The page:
North Korea panic: Why Kim Jong-un’s state ‘faces real danger’ amid national emergency

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Kim Jong-un has called for citizens to “mobilise to reverse damage” caused by 50 consecutive days of torrential rainfall, which concluded last Wednesday but led to widespread flooding. The Korean Central News Agency claimed that 154 square miles of agricultural land had been destroyed, 16,680 homes and 630 other buildings damaged. Analysts believe North Korea is in desperate need of “great outside support” but it seems the hermit kingdom’s ruler is yet to reach out to the international community. This isolationist approach mirrors the response to the coronavirus pandemic, which has infected more than 21.6 million people worldwide. The nation is yet to confirm its first case, despite having enforced lockdown restrictions in Kaesong, near the South Korean border, and reportedly testing tens of thousands of citizens. Experts fear a natural disaster of this scale could expose an already “extremely vulnerable” population to COVID-19.

North Koreans are feared to be at additional risk of coronavirus due widespread famine, a “lack of health vaccine infrastructure” and viruses that have been “eradicated pretty much everywhere else in the world”.

Centre for Strategic and International Studies (CSIS) expert Victor Cha warned that “drug resistant strains of tuberculosis”, which are rife within the country, along with other troubling conditions make citizens especially vulnerable. 

He told ‘The Impossible State’ podcast in April: “Here in the United States, we face a crisis among a population that is generally well fed, has had the full regiment of vaccines and things like that.

“In North Korea, you’re talking about a population that is still suffering from one to two million metric tonne food shortages every year.

“It is already a vulnerable population, we talk about people [in the US] with preexisting conditions and people over the age of 60 or 70 to be vulnerable and compromised. 

“But you could say that about the entire North Korean population of 25.5 million people – this is a population, which if this virus was there could do some really horrible damage.”

The concern has been exemplified in recent months by the secretive state not announcing any coronavirus cases. 

Last week, they reopened the border city of Kaesong, which was locked down for three weeks where they claimed a defector showed symptoms after an illegal crossing back into North Korea.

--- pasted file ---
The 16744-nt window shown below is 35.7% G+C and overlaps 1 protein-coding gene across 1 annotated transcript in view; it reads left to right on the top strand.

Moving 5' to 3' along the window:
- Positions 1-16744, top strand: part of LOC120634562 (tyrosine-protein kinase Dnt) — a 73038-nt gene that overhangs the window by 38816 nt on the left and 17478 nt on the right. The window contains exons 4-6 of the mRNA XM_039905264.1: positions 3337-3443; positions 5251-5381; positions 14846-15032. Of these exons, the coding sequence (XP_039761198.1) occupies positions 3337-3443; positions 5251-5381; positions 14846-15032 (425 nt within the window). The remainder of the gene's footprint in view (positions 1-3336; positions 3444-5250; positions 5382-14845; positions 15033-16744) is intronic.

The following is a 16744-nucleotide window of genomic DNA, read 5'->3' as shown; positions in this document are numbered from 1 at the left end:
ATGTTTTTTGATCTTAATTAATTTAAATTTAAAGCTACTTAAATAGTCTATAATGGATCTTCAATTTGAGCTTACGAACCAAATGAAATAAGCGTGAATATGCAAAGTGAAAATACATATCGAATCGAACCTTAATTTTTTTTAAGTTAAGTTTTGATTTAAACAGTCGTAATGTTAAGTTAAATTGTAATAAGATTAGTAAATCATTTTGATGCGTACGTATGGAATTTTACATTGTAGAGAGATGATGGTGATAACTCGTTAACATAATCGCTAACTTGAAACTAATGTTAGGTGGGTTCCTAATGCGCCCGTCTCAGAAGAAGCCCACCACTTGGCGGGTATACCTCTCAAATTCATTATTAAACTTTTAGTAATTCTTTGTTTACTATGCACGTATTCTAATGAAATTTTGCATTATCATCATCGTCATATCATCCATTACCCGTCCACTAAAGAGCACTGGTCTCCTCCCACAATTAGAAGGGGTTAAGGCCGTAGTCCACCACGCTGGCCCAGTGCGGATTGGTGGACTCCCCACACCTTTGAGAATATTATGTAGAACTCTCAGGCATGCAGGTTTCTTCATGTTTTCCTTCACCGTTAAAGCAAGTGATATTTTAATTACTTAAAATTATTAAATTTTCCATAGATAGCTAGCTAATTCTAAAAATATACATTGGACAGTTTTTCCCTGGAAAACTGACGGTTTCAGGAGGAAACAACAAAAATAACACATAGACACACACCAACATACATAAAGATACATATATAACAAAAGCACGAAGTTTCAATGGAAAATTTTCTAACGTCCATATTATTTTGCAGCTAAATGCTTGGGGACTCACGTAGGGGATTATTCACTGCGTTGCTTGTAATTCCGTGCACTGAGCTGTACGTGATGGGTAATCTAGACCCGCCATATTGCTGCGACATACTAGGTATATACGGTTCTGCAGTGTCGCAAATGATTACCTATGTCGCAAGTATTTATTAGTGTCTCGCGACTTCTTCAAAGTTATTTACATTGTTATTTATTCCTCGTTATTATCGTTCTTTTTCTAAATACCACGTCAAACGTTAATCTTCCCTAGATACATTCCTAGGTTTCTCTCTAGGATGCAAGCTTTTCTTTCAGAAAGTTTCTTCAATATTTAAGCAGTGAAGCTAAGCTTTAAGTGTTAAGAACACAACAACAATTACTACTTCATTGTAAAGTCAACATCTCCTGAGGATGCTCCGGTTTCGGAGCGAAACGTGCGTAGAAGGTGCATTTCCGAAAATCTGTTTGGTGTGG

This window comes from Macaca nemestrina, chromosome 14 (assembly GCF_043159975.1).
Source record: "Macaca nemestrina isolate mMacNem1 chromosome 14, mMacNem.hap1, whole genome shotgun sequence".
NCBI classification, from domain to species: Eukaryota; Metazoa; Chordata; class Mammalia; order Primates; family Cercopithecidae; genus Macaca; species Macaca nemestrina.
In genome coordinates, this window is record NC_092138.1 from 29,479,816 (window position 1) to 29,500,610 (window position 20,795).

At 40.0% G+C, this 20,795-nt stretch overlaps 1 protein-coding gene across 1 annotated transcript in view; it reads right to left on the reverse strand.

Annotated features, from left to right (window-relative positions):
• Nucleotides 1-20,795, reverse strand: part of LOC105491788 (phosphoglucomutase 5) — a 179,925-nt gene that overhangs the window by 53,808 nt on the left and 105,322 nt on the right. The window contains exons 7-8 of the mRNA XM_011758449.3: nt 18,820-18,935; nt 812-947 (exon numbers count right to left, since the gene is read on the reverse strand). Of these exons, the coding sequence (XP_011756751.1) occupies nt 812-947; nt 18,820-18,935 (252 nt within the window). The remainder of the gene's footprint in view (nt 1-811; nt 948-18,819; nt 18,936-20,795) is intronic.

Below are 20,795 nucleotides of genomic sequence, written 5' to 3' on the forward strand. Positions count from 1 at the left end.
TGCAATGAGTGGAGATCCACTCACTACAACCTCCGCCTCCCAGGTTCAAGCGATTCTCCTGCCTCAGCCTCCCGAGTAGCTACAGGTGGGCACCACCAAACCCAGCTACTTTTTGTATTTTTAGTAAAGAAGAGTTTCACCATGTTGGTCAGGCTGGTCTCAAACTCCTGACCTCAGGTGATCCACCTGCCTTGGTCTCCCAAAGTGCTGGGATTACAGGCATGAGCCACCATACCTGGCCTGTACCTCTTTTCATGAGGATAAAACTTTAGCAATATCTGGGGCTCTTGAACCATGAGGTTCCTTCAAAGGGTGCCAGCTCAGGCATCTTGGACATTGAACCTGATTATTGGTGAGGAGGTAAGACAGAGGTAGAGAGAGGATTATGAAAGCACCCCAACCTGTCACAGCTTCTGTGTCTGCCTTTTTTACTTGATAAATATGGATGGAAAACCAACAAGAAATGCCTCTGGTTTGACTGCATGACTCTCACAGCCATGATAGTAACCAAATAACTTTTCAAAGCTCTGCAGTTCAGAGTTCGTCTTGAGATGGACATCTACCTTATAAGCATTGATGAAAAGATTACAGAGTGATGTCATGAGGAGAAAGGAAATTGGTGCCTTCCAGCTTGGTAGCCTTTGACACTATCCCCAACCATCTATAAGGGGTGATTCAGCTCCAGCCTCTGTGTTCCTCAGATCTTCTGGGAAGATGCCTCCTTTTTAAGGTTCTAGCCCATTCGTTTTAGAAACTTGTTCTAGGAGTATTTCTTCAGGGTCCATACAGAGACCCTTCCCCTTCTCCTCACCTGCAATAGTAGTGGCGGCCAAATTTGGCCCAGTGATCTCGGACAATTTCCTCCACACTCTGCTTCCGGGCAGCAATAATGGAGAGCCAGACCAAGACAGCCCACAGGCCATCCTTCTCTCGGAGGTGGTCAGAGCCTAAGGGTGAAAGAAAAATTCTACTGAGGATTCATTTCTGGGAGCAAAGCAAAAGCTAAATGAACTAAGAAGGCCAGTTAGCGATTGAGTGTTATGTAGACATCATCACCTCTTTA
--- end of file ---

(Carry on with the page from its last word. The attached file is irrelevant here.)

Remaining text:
Despite the nation’s extreme isolation from the rest of the world, Mr Cha felt it was “very hard to believe” that no one had tested positive for COVID-19.

He said: “This country sits between two of the first outbreak countries in Asia – South Korea and China.

“There’s a unique transmission factor through China, which is about the only country that North Korea trades with and allows cross-border traffic with, so it’s hard to believe there are no cases. 

“And the consequences are real because this is a country that has absolutely no health infrastructure to speak of and there is a real danger that it could do some serious damage in the country.”

In April, North Korea announced that they had quarantined 10,000 people but adamantly maintained none of them had coronavirus. 

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Mr Cha explained that you “can’t really believe what the government says” due to the nation’s careful management of its image and choice to only release heavily censored propaganda.

Typically pleas for help to the outside world are recognised through bodies such as UNICEF, the World Health Organisation and other humanitarian NGOs. 

Mr Cha added: “It’s a real problem because if there’s an outbreak of COVID-19, for example in the capital city of Pyongyang, with the absence of any real health infrastructure…  it will spread pretty rapidly and people are going to die pretty quickly.

“That could really have an effect on the overall regime’s overall coherence.”

Extreme measures have been deployed to try to discover the truth because “nobody has any sense of how bad” the suspected outbreak is nor the volume of testing within the state.

Mr Cha continued: “We are trying with commercial satellite imagery to see if we can see anything around hospitals or to be even more gruesome crematories – things of that nature to see if we can get a sense of what’s going on but it’s a black box.”

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